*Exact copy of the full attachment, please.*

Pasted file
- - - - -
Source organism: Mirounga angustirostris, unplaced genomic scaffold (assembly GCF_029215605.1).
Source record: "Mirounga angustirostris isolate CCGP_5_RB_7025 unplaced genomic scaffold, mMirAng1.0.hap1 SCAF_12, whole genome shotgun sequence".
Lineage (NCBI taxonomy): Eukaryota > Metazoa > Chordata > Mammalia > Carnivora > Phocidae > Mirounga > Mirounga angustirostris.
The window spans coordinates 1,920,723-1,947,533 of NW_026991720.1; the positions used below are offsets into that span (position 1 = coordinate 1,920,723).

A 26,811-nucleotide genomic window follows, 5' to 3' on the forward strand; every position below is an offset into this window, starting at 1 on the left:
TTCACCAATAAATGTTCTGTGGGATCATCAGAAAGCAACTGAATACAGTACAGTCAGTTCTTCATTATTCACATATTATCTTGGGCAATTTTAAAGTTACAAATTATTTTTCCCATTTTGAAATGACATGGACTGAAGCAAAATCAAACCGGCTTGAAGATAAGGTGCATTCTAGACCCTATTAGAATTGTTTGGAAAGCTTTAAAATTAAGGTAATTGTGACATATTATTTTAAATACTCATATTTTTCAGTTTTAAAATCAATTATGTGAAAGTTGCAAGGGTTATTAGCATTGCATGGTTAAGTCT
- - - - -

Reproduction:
Source organism: Mirounga angustirostris, unplaced genomic scaffold (assembly GCF_029215605.1).
Source record: "Mirounga angustirostris isolate CCGP_5_RB_7025 unplaced genomic scaffold, mMirAng1.0.hap1 SCAF_12, whole genome shotgun sequence".
Lineage (NCBI taxonomy): Eukaryota > Metazoa > Chordata > Mammalia > Carnivora > Phocidae > Mirounga > Mirounga angustirostris.
The window spans coordinates 1,920,723-1,947,533 of NW_026991720.1; the positions used below are offsets into that span (position 1 = coordinate 1,920,723).

A 26,811-nucleotide genomic window follows, 5' to 3' on the forward strand; every position below is an offset into this window, starting at 1 on the left:
TTCACCAATAAATGTTCTGTGGGATCATCAGAAAGCAACTGAATACAGTACAGTCAGTTCTTCATTATTCACATATTATCTTGGGCAATTTTAAAGTTACAAATTATTTTTCCCATTTTGAAATGACATGGACTGAAGCAAAATCAAACCGGCTTGAAGATAAGGTGCATTCTAGACCCTATTAGAATTGTTTGGAAAGCTTTAAAATTAAGGTAATTGTGACATATTATTTTAAATACTCATATTTTTCAGTTTTAAAATCAATTATGTGAAAGTTGCAAGGGTTATTAGCATTGCATGGTTAAGTCT